150th Anniversary Nears of One of America's Most Remarkable Stories of Old West Survival, Courage And Determination

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This week marks the 150th anniversary of one of the most remarkable stories of courage and determination in American history when the starving and near-frozen survivors of the 500-member Willie Handcart Company walked into Fort Bridger, Wyo., on Nov. 2, 1856.

This week marks the 150th anniversary of one of the most remarkable stories of courage and determination in American history when the starving and near-frozen survivors of the 500-member Willie Handcart Company walked into Fort Bridger, Wyo., on Nov. 2, 1856, said Mike Harris, publisher of La Frontera Publishing.

As many as 67 members of the company died from freezing, starvation and illness, while others suffered frost bite to their faces, hands and feet, exhaustion from walking through snow drifts and over frozen mountainous terrain, and faced the specter of death due to no food or water.

The story of survival is detailed in the revised, second edition of Candy Moulton's book "Legacy of the Tetons," published by La Frontera Publishing, http://www.lafronterapublishing.com, and distributed by the University of New Mexico Press, http://www.unmpress.com. In particular, Moulton shares the experiences of her husband's family members, Thomas and Sarah Moulton, and their eight children, who all survived the deadly trek.

"The hardships endured by the Moulton family and others in the Mormon handcart companies of 1856 were the most severe of any faced during the western migration," said Moulton, a Western history author of 11 books and winner of the Spur Award. "Along with the deaths in the Willie Handcart Company, an additional 135 to 150 members of the Edward Martin Handcart Company that was several days behind the Willie Company perished from freezing and starvation."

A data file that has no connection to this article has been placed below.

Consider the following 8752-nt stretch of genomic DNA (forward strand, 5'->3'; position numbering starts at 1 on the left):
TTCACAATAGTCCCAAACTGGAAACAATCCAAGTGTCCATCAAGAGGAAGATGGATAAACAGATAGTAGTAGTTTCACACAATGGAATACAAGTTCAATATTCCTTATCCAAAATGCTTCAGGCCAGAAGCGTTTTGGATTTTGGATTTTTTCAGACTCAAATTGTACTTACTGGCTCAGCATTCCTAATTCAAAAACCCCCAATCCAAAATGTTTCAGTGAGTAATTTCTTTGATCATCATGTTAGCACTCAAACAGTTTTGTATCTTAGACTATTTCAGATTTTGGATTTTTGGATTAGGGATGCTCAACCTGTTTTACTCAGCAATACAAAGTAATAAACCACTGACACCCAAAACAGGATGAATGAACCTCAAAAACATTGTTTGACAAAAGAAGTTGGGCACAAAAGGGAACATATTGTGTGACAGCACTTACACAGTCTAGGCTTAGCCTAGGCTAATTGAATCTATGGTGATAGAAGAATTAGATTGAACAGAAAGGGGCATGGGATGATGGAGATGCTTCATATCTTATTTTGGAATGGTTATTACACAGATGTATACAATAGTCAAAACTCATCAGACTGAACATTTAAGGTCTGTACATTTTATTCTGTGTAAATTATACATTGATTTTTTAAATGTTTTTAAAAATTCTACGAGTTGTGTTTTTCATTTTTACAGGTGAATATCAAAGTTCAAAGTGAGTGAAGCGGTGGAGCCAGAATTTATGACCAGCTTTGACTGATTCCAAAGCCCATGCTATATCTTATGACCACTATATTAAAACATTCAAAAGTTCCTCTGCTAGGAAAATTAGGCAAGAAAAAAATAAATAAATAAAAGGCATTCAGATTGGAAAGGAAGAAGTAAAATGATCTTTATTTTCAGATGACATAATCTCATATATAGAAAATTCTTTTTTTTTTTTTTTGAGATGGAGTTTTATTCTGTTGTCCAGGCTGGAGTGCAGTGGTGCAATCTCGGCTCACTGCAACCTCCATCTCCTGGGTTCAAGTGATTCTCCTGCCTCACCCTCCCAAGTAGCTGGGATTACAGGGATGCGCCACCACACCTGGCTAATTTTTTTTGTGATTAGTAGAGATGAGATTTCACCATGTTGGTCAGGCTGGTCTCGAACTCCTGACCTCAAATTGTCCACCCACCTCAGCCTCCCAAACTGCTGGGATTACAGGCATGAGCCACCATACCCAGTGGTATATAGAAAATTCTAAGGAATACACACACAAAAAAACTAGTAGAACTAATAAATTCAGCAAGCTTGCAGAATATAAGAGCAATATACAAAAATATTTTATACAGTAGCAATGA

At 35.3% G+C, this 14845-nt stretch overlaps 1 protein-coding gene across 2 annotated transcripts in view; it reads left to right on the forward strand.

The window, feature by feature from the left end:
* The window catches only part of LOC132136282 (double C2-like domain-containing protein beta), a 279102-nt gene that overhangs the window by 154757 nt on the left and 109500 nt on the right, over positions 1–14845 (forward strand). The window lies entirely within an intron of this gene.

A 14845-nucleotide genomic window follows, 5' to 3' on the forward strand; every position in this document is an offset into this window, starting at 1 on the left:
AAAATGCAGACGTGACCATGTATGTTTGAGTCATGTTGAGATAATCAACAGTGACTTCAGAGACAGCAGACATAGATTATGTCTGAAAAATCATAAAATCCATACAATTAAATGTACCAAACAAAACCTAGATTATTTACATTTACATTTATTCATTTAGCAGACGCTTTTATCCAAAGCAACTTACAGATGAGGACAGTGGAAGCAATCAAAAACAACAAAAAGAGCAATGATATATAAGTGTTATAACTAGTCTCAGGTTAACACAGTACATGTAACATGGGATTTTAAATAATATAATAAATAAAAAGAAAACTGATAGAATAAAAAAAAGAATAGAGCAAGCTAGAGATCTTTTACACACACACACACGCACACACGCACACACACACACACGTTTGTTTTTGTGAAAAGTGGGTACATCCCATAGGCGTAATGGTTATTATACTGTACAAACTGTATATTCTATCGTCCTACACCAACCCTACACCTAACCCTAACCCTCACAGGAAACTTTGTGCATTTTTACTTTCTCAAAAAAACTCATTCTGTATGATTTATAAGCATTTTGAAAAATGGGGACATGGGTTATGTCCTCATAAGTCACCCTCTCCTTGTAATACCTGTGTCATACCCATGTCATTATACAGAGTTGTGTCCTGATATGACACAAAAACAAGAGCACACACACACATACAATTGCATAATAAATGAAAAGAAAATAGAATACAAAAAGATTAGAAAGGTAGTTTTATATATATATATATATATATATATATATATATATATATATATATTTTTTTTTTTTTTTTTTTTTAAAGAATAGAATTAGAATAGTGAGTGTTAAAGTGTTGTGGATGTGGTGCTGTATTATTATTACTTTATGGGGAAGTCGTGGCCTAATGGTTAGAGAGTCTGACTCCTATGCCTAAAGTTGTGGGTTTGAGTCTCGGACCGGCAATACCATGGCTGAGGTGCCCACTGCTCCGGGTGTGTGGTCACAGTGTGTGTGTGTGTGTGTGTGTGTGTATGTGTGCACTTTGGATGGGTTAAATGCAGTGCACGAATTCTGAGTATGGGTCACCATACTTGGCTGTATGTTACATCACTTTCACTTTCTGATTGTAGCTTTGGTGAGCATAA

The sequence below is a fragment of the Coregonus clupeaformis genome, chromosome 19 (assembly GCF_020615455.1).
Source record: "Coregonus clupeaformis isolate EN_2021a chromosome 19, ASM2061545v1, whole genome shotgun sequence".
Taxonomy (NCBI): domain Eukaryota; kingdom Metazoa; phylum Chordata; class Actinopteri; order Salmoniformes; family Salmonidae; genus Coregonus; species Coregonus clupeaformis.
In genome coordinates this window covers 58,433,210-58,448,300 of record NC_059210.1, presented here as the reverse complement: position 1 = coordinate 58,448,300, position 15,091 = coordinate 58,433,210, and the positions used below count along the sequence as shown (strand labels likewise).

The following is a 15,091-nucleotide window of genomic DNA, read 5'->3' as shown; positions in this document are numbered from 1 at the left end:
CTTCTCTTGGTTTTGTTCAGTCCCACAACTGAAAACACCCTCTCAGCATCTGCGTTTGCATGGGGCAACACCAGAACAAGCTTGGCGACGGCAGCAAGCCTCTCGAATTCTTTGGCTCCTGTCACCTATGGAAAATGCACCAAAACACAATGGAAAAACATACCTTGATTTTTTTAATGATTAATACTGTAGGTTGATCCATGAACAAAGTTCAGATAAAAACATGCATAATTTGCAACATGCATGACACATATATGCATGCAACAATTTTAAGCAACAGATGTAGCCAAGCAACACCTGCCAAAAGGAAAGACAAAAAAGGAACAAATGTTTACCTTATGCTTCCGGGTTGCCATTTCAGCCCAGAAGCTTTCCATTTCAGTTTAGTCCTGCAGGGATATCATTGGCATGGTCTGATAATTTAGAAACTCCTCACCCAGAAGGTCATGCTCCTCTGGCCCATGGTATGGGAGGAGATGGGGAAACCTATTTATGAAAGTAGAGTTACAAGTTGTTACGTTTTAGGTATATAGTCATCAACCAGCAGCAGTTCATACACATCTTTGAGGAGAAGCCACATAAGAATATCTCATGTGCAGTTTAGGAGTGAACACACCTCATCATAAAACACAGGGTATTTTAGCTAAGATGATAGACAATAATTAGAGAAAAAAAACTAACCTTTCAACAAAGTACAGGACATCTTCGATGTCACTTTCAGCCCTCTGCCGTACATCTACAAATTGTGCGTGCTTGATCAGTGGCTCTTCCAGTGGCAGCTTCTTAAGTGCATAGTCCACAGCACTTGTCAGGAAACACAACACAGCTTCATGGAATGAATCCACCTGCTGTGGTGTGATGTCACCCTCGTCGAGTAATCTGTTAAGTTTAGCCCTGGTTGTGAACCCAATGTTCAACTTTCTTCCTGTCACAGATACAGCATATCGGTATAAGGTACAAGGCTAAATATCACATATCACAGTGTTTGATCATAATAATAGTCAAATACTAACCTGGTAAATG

When the Willie Company arrived at Fort Bridger, they found 50 wagon teams sent from the settlements north and south of Salt Lake to haul them the remainder of the way. Some people defiantly continued to walk and eventually dragged their battered handcarts into Salt Lake in late November, Moulton said.

Finally, at about noon Nov. 9, 1856, the wagons that were filled with starving handcart immigrants stopped in front of the old tithing office in Salt Lake City, thus ending their long 1,300-mile march from Iowa City, Iowa.

"That these immigrants persevered through incredible personal hardship and loss of family members to not only survive but live to build their dreams is an incredible story relevant to today's America," said Mike Harris, Publisher of La Frontera Publishing. "It's fitting that we should mark the sesquicentennial of their journey."

"Legacy of the Tetons" second edition is published as a paperback (6 x 9, 192 pages, 64 halftones, index, $18.95). It will be available in the University of New Mexico Press' Spring 2007 catalog. For further information on ordering "Legacy of the Tetons" visit the UNM Press' Web site at http://www.unmpress.com or call (505) 272-7777 or (800) 249-7737.

About La Frontera Publishing

Cheyenne, Wyoming-based La Frontera Publishing publishes historic fiction and non-fiction books about the American West. Its Web site can be found at http://www.lafronterapublishing.com and reached at (307) 778-4752.

Note to editors: Interviews of Candy Moulton about her book are available by contacting La Frontera Publishing.

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